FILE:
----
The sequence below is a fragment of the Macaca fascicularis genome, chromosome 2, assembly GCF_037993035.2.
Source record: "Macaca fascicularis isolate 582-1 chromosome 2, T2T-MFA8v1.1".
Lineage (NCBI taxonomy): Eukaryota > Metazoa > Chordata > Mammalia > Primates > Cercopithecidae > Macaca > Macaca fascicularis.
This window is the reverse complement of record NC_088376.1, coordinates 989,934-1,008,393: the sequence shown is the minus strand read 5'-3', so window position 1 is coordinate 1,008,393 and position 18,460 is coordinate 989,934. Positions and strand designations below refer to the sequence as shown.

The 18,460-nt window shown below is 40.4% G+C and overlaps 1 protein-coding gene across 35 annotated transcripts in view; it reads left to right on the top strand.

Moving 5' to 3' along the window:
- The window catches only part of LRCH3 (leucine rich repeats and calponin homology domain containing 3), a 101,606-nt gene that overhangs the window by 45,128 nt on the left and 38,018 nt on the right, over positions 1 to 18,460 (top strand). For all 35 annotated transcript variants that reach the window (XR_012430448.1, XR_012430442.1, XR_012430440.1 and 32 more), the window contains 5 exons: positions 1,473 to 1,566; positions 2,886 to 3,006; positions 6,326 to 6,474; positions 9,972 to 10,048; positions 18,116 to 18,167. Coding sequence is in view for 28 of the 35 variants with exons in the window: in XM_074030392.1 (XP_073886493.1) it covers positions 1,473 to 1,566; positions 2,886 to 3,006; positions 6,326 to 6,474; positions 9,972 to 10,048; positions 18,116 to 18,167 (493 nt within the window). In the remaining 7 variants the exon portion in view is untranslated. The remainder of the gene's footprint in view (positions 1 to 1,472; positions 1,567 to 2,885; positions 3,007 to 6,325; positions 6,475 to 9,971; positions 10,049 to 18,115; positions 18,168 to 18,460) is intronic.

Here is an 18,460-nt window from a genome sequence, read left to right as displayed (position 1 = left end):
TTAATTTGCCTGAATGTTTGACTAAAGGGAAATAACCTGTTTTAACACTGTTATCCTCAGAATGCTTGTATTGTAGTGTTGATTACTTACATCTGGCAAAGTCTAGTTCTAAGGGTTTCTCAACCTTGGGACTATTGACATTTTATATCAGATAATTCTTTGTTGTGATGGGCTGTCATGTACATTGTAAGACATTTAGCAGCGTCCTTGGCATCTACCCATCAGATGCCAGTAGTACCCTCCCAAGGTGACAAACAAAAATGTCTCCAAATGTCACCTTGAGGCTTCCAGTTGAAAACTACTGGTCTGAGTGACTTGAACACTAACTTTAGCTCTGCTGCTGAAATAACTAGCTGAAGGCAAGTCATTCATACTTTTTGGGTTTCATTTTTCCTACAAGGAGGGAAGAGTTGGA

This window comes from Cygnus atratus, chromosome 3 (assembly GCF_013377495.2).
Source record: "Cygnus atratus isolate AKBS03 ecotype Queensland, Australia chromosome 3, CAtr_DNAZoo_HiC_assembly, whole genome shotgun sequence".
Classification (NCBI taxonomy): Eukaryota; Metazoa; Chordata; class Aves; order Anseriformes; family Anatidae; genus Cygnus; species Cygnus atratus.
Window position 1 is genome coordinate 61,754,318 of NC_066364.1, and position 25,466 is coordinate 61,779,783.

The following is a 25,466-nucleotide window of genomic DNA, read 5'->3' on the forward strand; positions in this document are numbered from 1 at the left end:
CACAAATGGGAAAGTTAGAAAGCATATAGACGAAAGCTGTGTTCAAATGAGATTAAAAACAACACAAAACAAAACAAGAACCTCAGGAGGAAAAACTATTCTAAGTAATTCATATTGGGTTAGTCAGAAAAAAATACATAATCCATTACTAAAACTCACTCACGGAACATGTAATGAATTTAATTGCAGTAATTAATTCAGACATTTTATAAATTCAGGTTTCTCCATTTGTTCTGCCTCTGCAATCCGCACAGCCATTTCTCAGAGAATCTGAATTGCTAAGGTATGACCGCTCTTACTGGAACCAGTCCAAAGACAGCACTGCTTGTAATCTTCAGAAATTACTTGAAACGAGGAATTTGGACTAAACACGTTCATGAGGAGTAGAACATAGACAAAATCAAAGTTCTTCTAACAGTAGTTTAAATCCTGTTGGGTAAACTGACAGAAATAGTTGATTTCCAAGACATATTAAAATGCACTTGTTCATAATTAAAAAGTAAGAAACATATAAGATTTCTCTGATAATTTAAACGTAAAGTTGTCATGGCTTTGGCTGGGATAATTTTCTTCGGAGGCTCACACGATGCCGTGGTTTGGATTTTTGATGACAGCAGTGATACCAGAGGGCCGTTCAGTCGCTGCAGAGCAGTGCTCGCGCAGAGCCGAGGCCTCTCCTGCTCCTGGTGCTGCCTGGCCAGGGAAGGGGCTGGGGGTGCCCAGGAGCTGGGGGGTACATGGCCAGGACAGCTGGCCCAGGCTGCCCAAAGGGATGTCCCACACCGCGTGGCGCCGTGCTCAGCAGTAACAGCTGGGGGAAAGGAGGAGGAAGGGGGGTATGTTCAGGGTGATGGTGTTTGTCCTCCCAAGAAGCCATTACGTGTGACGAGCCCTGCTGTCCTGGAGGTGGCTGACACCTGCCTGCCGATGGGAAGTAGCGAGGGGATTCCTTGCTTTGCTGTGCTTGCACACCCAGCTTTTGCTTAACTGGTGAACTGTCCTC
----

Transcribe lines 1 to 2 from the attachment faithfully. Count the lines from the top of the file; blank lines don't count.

The sequence below is a fragment of the Macaca fascicularis genome, chromosome 2, assembly GCF_037993035.2.
Source record: "Macaca fascicularis isolate 582-1 chromosome 2, T2T-MFA8v1.1".